2016 October SoCal TC
Over the last two weekends, we have had a great group take part in the SoCal training camps with 12 teams lining up on the water. We touched on many different topics, and we hope that everyone took good notes from the weekend about what each of your teams needs to work on the most before the next event. Below is a debrief from both weekends that highlights a few key ideas that we think are important to think more about, and internalize to help keep your learning curves steep. In particular, the veterans in the fleet need to work on developing feel through intentional focus on feeling various aspects of the boat, while our younger teams will make the biggest strides right now by carefully comparing their techniques with those of the top teams, and working towards imitating those techniques.
Round Robin Racing - Feel the boat differently
Round robin racing is all about bringing as much value as you can to each new pairing of teammates, and challenging yourself to assess, and then to support your teammates' weaknesses as quickly and effectively as possible. For our veterans especially, this is an opportunity to think about aspects of boat speed, boat handling, and racing that you might normally take for granted. While boat handling and boat speed skills will contribute a lot to this drill, probably the most important skill is the ability to communicate clearly, to get in sync with a new teammate quickly, and to get comfortable as a team so that you can pick your head up and start thinking about racing tactics and strategy.
"Feel" is something we talk about a lot, but it can often seem very abstract. Improving feel requires us to focus on a variety of different things such as pressure in your feet, pressure on the helm, pressure in the sheets, etc. One way to feel the boat in a different way is to do a drill like blindfolded sailing, where you are forced to use different input than vision to figure out what the boat needs. Another way is through round robin sailing, where you are forced to pay attention to different sensations depending on who you are sailing with. There is lots to learn in this drill, but you will only improve if you are intentionally looking for the lessons and TRYING to learn. Remember: the best sailors are the best because they learn from those who are better than them, as well as those who are worse - do your best to find lessons in everything you do.
One last note on round robin racing: In short races like these, it is critical to avoid pile ups at the marks. The most consistent teams always set themselves up to be on the inside at the leeward mark and outside at the windward mark unless they are looking to gybe set. Top teams should use this drill to learn from the other top teams; find subtle differences between who you sail with and your sailing partners to decide what is more beneficial for tactics or boat speed. When you are paired with less experienced teammates, prioritize boat handling practice in any time that you get before the start so that you can get on the same page. Less experienced teams should use this drill to imitate (more information on this in the next section). Below are the round robin scores. If two teams have the same score for a race this means one boat was penalized.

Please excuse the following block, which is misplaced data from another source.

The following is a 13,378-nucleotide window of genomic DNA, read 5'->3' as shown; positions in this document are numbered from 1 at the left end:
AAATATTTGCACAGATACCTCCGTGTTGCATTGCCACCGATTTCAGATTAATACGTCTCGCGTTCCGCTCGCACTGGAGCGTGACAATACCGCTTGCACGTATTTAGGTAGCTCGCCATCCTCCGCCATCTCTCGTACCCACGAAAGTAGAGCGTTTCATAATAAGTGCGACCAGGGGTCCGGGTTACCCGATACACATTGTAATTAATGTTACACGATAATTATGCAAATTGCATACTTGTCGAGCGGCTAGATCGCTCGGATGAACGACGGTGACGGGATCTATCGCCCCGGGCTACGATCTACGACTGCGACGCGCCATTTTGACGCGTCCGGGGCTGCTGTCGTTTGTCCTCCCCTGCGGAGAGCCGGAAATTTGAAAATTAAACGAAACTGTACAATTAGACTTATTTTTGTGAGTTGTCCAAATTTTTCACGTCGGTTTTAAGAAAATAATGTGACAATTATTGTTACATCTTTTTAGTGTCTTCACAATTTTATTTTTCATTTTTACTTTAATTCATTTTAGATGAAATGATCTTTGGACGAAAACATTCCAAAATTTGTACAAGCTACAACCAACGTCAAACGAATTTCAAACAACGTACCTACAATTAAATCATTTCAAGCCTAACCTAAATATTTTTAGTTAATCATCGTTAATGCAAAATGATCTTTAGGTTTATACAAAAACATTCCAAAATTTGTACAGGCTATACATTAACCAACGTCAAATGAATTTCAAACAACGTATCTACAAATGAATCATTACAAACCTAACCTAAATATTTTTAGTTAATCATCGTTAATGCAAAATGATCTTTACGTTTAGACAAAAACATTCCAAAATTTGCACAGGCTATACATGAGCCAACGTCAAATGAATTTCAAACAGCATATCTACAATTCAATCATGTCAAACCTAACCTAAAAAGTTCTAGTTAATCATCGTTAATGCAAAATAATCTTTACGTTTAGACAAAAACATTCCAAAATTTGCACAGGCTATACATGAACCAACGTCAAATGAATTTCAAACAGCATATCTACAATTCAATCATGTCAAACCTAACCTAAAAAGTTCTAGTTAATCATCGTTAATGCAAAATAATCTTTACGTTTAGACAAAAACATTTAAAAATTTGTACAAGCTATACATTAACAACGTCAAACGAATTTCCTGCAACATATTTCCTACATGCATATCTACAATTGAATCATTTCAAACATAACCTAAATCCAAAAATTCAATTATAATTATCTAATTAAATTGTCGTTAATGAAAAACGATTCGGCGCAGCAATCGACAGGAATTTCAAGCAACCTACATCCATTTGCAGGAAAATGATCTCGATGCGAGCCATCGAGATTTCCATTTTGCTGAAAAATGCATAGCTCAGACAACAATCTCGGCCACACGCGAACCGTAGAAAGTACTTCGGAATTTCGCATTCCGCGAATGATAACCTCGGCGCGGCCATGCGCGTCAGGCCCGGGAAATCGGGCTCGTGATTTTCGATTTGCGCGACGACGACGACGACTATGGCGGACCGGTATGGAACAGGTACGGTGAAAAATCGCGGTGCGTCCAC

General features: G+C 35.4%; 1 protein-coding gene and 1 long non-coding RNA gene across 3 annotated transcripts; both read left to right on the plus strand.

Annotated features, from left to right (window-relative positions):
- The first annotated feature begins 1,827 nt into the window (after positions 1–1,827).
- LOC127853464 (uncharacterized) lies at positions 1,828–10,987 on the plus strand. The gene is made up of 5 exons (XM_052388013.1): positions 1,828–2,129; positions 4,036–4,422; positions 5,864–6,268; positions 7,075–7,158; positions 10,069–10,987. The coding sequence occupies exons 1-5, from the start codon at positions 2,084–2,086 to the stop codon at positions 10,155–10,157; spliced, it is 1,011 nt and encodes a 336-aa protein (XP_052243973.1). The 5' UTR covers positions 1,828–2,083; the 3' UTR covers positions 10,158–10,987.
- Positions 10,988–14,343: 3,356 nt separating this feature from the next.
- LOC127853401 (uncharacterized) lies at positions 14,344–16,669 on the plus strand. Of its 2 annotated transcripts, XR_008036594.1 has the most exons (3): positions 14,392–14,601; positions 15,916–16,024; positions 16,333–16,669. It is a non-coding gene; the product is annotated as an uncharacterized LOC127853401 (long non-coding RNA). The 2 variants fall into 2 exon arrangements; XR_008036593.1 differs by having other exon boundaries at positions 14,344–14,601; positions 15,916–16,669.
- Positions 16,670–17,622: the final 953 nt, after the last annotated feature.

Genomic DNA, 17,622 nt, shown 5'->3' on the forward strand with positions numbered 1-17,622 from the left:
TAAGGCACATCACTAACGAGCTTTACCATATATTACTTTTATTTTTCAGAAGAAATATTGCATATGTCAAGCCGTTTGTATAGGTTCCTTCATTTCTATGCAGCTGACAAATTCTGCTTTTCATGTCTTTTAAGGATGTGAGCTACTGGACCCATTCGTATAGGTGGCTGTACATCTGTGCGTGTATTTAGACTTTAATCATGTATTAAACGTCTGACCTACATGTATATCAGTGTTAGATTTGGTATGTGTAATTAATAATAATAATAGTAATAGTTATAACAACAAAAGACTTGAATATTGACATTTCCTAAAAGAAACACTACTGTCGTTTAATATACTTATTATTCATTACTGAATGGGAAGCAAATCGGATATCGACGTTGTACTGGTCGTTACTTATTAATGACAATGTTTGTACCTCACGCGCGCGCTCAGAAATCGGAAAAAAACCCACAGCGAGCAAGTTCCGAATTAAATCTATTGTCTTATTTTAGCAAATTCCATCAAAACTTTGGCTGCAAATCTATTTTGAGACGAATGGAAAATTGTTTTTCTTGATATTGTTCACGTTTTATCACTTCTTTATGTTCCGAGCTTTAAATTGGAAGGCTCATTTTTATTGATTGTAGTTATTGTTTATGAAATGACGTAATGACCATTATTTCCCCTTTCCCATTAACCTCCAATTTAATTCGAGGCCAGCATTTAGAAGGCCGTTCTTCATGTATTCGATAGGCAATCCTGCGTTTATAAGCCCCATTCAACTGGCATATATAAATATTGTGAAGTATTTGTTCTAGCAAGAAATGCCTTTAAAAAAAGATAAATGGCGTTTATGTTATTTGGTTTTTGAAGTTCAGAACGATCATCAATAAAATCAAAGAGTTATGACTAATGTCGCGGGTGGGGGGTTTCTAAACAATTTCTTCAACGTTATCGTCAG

IMITATE, IMITATE, INNOVATE
In other words, copy the best until you are close to being the best, and then change things depending on how they feel to you and what you have tested to find is better. The first step is to observe others. A good time for this is when you are in the coach boat or sailing with other sailors like in the round robins. Observe, ask question and listen all throughout the clinic. A great time to learn more about what the best guys do is to ask specific questions in debrief talks... “What does your turn look like through a gybe? Where are you turning faster versus slower?”
Once you know what to do, work on perfecting the details. Make your sail setups match all the time. Make movements of body weight and sails deliberate and precise. Once your mechanics are sorted out, feel and timing become the keys to good maneuvers. Feel when the boat responds well to a movement, or when the boat stops because your flatten was too early or too late. Become very critical of yourself until know why you are slow or fast, and then innovate.
In the video below Dane is running a moving weather mark drill. Watch the top couple teams closely. All the tacks look very similar, but when you look closely you will find some tacks look better because of the timing of the tack starting and the crew pulling the boat through the tack as well as some crews nailing the flatten or some going to soon or to late causing the blades to stall. See below….
Imitating the Playbook - 80%
It is easy to watch teams trim and move in the boat and slowly get better at copying them, but when it comes to racing, things get complicated quickly for newer teams who are still focusing on boat speed and boat handling. The 80% rule allows you to execute simple tactics most of the time with a few simple steps. Step One: decide if you want to go left or right. Step Two: decide if you want to take the outside track and lead into the corner or be the inside track and lead out of the corner. Step Three: Bring it back to the middle of the race course at 80% of the way to the lay line. Step Four: Decide if you gained or lost. Step Five: Take one more opportunity to go left or right and then start setting up to round the top mark. We'll talk about this a lot more at Hamlin #2, but if you're interested in reading more about the philosophy, you can check out Willie McBride's book on the tactical playbook structure by clicking here.
Please register for Skiff Squad Coaching at Hamlin #2 as soon as possible to help us plan for the correct number of coaches and motor boats.